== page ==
Stovetop Temperature Settings for Cooking & Boiling Water
I've been wondering about this for a while. Most high quality cookware makers recommend that their pots and pans only be used on low to medium heat settings. I assume this is primarily because high quality cookware conducts heat directly to he food very well. I generally follow these instructions and have found that most things cook very well on low temps. For example, I have a very basic gas stove that offers the following dial settings: "Low-2-3-4-5-6-High." Oatmeal cooks very well in a small copper saucepan on 2. Pancetta fries nicely in my dutch oven on 4.
So here's my question. Does anyone bring water to a boil at anything lower than the highest temp they have? I always used to sent the burner to "high" to bring water to a boil (regardless of the vessel), but then I got a Simplex kettle, and they recommended using a low temp setting (for a kettle!). Then I got to thinking about all the other low temp recommendations, and I am wondering what you all do.
Quoting sueatmo: "It makes no sense to boil water on less than high."
I qualifiedly agree, the qualification being: If you are using a high-conductivity vessel (lidded or not), and you walk away from the hob, the time until the vessel boils dry can be too short. Setting the heat to a place you *know* willl achieve a vigorous simmer /gentle boil gives you a comfortable margin to step or look away.
This will sound odd, but always boiling on High can also take "too *long*" This is nothing but the old adage: A watched pot never boils. For instance, if I want tea when I rise, the kitchen can be a cold place to hang out naked, and even a fast boil on my largest high hob seems to take forever. A lower setting lets me s@#t, shower and shave while the water comes up, and from a time-efficiency perspective, it takes *less* time than doing the tasks seriatim.
On my hobs, the above applies more with smaller quantities of water than larger ones. A MedLo setting will boil water in a 1.5Q saucepan easily enough, but a 14L stocker of cold water might take all day reach a boil at that setting. My 10-Imperial Gallon stocker barely reaches boiling, even on High, and it takes a loooooooooooooong time.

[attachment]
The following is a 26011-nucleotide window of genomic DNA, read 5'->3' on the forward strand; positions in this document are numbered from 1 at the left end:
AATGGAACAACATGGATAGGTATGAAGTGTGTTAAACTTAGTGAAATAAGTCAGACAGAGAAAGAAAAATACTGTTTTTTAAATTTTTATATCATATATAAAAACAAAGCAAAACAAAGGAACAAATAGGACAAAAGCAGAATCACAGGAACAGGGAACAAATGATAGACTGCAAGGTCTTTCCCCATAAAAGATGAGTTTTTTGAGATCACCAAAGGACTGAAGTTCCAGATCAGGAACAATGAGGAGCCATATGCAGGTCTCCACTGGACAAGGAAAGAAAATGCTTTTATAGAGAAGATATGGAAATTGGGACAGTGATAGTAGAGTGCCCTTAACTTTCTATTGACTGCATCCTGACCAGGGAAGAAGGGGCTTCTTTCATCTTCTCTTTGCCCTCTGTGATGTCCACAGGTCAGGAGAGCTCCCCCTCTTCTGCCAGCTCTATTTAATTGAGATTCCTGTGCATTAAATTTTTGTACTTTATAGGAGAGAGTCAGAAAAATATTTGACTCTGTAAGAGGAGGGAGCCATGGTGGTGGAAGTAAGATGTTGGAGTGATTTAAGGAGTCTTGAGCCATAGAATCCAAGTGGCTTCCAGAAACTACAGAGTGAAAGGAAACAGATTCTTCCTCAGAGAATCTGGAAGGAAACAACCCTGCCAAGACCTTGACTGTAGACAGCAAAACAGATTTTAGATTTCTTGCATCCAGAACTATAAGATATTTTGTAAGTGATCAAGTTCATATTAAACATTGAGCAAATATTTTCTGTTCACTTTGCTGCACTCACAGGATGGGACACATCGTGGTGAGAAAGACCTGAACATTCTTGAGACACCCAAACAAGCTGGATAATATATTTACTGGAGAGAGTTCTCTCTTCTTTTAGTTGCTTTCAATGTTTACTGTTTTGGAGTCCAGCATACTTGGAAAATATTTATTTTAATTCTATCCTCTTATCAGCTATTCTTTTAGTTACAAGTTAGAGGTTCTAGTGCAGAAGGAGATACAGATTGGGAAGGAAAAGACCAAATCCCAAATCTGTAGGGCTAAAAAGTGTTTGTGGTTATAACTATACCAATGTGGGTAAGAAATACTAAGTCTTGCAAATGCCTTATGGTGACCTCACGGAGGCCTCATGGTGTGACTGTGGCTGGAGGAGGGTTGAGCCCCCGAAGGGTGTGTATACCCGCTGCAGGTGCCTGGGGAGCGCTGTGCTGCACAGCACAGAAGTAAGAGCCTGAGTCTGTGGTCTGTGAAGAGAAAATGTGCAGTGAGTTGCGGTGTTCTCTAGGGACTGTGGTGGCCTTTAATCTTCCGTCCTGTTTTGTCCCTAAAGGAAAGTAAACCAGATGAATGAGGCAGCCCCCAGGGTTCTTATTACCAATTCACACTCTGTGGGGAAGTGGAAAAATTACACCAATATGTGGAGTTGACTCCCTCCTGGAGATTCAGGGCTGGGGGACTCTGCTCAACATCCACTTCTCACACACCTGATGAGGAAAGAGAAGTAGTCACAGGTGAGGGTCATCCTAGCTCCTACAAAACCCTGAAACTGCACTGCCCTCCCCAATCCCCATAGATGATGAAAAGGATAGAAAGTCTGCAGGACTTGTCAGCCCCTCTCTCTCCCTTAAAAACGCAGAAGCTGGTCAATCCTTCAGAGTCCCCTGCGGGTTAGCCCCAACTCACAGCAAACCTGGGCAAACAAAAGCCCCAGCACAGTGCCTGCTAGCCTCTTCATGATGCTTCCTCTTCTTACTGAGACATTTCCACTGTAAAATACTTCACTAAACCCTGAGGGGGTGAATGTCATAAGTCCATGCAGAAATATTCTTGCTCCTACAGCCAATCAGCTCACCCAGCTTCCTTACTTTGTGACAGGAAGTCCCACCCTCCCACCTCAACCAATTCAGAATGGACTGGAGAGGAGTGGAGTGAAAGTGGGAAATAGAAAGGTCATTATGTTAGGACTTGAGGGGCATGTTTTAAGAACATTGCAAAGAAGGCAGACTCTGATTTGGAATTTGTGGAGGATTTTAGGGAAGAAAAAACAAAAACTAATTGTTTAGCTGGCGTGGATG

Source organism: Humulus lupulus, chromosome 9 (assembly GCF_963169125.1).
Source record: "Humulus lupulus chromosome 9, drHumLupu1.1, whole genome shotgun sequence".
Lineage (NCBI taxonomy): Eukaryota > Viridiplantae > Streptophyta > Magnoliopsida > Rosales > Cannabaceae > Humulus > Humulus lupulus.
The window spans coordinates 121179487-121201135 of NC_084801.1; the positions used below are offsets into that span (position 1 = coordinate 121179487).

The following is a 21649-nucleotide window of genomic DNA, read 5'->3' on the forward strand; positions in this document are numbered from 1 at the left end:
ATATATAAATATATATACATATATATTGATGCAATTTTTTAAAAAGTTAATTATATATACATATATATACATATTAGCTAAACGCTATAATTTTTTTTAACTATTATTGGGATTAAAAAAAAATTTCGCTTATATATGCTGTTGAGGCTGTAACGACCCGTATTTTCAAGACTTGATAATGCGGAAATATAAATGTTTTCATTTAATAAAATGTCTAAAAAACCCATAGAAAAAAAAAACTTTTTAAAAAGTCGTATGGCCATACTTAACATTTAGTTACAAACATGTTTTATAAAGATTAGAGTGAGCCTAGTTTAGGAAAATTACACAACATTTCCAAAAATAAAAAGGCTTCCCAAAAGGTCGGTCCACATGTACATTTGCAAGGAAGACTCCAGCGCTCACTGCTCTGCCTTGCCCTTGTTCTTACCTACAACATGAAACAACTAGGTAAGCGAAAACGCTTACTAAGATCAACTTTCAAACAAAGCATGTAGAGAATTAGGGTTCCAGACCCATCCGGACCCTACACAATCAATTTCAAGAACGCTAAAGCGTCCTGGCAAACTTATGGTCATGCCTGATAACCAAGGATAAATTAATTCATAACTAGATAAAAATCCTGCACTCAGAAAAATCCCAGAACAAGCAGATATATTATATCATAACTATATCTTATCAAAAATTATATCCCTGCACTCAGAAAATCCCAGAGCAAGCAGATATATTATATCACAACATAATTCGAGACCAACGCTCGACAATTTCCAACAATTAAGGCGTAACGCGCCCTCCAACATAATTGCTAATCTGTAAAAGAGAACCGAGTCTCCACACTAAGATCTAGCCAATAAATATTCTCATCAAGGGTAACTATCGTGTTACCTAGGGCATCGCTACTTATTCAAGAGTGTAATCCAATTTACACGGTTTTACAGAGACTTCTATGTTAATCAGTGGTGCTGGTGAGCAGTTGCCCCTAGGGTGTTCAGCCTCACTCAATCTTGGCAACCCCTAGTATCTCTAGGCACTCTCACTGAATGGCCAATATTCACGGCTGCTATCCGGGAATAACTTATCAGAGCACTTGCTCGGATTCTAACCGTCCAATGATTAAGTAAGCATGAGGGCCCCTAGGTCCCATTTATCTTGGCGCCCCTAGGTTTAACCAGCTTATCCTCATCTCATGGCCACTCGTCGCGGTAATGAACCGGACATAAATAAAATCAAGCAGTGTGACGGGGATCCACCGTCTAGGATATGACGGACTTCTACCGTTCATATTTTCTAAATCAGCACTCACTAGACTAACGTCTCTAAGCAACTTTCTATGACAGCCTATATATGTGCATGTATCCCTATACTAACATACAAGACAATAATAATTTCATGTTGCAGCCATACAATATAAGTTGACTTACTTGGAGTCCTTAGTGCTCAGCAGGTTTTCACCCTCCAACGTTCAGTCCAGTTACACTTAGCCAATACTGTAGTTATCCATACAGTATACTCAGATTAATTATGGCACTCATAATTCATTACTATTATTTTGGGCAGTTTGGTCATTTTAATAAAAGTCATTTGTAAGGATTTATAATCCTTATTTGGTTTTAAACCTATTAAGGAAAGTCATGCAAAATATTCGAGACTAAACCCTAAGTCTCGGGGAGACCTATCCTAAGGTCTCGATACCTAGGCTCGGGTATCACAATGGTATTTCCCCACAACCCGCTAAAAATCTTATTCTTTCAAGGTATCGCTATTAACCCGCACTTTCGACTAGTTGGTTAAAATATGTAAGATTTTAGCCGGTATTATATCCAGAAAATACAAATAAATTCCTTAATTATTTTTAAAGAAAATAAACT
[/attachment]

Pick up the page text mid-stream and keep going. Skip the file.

But if you're already in the kitchen, clothed and focused on the other cooking tasks at hand, I say let her rip.
if i had gas i might pay attention more to the manufacturers specifications, but i have a stupid glass top that takes forever to change temperature, so i go full blast pretty much all the time and just take my pans off the heat if i need them to cool at all, unless i am trying to simmer or cook low temperature for a long time, then i'll use a lower temperature.
I mostly sear meat/cook fish or sautee items for pasta sauce or wilt greens so i like a nice hot pan anyways. I am not too concerned with my pots, half the set is my mom's 30 year old pots that have seen more abuse then i can provide, and the other half are stainless steel so will handle the heat well enough.
Boiling water i definitely go full tilt though.
"I assume this is primarily because high quality cookware conducts heat directly to he food very well. "
I honestly think it has more to do with you not damaging the cookware and asking for a refund. A straight aluminum pot probably conduct heat better than most cookware out there, and yet people who use straight aluminum cookware often use high setting.
"Does anyone bring water to a boil at anything lower than the highest temp they have? "
According to your chart, sometime I would use "6" (based on your definition).
It makes no sense to boil water on less than high. That is what I use, and I can't imagine that most metal pans can't handle the High setting on a domestic range or cooktop. However, I don't use the High setting for much else. I've learned to use the med setting for almost everything else, unless the recipe specifies Medium High. But I've also learned that my cooktop apparently runs hot.
I don't know anything about a Simplex Kettle. Is the vessel glass? In that case you should follow mfg. directions.
I received an induction burner for Christmas (arrived prior and since it's an electrical device tried it out) and boiled water in a stock pot on it and our glass top electric. The induction was 7 minutes faster to a rolling boil. The problem I see with trying to go lower heat is time and evaporation. Many stove and cookware manuals make the exception with boiling water.
I can see a kettle taking much less time and for most the cooking process is complete when the water boils. Stock pots and other vessels may require that the boiling continue for a period of time.
If you use the same pot set on high, once filled with water and let it boil and once to cook something else you will find that the water filled pot doesn't get close to the temperatures you would see if you cooked something else for the same amount of time. I don't recommend trying this because you may end up ruining the pot in addition to the food.